Saturday 2 October 2021

Album Review: KK's PRIEST - Sermons of the Sinner


01. Incarnation
02. Hellfire Thunderbolt
03. Sermons Of The Sinner
04. Sacerdote Y Diablo
05. Raise Your Fists
06. Brothers Of The Road
07. Metal Through And Through
08. Wild And Free
09. Hail For The Priest
10. Return Of The Sentinel

As you may know, alongside Kiss, Judas Priest is my favourite band (Click here to read how I ranked each album!). Obviously, when ex-guitarist KK Downing announced that he's putting together a band with two ex-Judas Priest members, vocalist Tim 'Ripper' Owens and drummer Les Binks, I was immediately excited. Apparently, due to a wrist injury, Les had to bow out of the project, which is a shame.

I understand the drama around the name of the band. In fairness, KK is 69 years old. He's not going to launch a brand new brand/band name at this stage of his career. Besides, why can't he capitalise from the Priest legacy? He's a founder member, a writer, and will always be a massive part of Judas Priest. Yes, he retired in 2011, but clearly wants to re-join and the others, for whatever reason, aren't entertaining that. What's more frustrating is that there's a vacancy in Judas Priest anyway, with Andy Sneap currently standing in. Like KK, the guys in Judas Priest, bar Ritchie, are no spring chickens with all of them being nearly 70 or older. There's no time to fuck around as they won't be able to do what they do at such a high standard for many more years. If KK has more Judas Priest music inside of him that he wants to share with the world while he still can, it's only right that he should get it out there, with or without the others. 

Before we delve into the record, It's clear that there are plenty of Judas Priest 'call-backs' in the song titles, nodding towards classics like Sinner and The Sentinel. This certainly sets up the album as something made specifically for Judas Priest fans, and not something I'd expect to venture into other genres or styles. KK has been criticised online quite a bit for this, but in fairness, didn't Rob do exactly the same thing on his 'Halford' albums? He even had a song called Sad Wings Of Destiny! Judas Priest is as much KK's baby as it is Rob's, Glenn's or Ian's, and as far as I'm concerned, her can do what he likes.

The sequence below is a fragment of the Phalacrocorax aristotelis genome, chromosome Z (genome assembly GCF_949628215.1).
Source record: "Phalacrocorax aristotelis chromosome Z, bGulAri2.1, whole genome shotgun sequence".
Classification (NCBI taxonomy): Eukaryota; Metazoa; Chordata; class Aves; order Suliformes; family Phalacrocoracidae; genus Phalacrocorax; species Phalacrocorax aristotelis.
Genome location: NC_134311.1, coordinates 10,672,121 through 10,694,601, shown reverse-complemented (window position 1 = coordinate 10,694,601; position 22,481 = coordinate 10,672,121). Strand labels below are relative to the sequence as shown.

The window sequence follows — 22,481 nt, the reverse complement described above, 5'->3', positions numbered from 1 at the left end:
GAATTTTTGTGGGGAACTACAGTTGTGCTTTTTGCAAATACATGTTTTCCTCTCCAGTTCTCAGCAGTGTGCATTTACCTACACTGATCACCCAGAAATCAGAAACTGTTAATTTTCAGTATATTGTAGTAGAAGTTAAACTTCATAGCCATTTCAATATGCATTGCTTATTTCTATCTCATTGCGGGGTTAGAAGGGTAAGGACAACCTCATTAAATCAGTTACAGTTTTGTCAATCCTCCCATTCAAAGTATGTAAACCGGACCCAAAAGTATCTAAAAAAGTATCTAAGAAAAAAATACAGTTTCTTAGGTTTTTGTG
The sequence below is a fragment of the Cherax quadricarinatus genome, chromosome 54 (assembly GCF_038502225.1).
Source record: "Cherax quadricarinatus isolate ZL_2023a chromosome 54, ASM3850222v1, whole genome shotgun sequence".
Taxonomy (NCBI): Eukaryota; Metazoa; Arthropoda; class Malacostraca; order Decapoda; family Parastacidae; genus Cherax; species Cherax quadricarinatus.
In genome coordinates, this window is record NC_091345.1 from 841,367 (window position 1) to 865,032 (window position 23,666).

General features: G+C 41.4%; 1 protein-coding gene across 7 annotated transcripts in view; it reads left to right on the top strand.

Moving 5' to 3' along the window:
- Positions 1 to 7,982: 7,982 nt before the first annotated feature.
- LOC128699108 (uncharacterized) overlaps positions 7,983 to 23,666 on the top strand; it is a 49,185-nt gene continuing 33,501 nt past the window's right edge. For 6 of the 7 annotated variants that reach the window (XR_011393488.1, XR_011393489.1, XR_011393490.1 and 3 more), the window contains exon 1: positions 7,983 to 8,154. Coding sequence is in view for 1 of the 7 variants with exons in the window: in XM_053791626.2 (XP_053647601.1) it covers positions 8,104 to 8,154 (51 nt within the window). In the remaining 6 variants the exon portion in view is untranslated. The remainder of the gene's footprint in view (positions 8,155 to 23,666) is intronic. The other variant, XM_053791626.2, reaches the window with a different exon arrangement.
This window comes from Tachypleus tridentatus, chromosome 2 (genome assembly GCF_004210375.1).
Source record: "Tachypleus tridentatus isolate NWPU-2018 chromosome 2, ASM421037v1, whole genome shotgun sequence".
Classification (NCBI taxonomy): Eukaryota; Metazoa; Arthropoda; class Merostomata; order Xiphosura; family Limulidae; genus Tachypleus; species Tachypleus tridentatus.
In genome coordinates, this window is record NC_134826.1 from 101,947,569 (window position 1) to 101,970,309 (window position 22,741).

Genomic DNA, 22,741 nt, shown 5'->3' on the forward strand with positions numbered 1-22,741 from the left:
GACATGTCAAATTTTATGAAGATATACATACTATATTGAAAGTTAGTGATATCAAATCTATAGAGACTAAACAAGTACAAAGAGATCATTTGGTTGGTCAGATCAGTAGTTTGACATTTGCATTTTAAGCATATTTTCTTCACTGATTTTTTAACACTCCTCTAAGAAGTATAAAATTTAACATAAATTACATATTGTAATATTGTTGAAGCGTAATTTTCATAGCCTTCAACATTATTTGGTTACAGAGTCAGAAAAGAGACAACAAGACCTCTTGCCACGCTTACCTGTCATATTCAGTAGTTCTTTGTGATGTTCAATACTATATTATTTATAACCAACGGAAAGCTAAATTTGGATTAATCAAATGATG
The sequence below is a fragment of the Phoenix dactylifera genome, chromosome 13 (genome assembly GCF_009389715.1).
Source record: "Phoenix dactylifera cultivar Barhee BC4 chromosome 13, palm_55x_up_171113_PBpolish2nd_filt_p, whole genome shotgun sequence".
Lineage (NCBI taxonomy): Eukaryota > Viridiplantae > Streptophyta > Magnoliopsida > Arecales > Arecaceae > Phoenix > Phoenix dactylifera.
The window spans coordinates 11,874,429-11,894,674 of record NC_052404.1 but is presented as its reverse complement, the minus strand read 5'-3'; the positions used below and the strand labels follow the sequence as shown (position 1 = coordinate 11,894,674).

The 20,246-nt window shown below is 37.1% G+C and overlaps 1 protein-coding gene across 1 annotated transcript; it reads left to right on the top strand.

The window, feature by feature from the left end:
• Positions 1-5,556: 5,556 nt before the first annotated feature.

I remember hearing the first single, Hellfire Thunderbolt, and enjoying it, despite feeling that it was a little generic. The main riff sounds suspiciously like the riff from Nostradamus. It's basically a Painkiller-meets-Jugulator, but not as good as either, standard Power Metal romp that ticks all of the boxes, but seems to be missing that X-factor required to make it a standout-classic. Don't get me wrong, it's still a banger!

The overall sound and production of Sermons Of The Sinner is way better than Jugulator and Demolition, which is something I'm particularly happy about, as I feel that the two Ripper-fronted Priest albums really suffered in that department and were a major factor in why they weren't as successful as they perhaps should have been.

The real Achilles' heel of this album is in the lyrics. Some of these songs suffer from cringey, cheesy lyrics that a more than a little embarrassing and do the music a great disservice. I'm particularly looking at Raise Your Fists, Brothers Of The Road, and Wild And Free. 'We're Brothers Of The Road and we Rock! Rock'. For fuck's sake. Admittedly, the 80's Priest stuff was a bit ridiculous lyrically, but Rob Halford's material was oozing with character and creativity, and his wicked sense of humour was often present. It's a massive difference, and these KK lyrics are just clichéd, take themselves a little too seriously, and at times are a bit crap. 

Having said that, the lyrics that are a bit more personal work well. Sermons Of The Sinner is a great high-speed Metal song that breaks down into a gorgeous piece that's clearly a metaphor for KK's reflection of his life as a member of Judas Priest. The video hammers this home too. 

Other songs that I loved include Sacerdote Y Diablo and Hail For The Priest, which are both excellent and aren't a million miles away for the Painkiller style.

My overall favourite has to be the epic closer and sequel to the Judas Priest classic, The Sentinel, Return Of The Sentinel. It's an epic masterpiece. it ends with a beautiful acoustic part, and one cannot help but wonder if the lyrics are a euphemism for KK's battle with his former band-mates and his feelings of rejection. Either way, it's majestic and emotive, and the perfect way to end the record.



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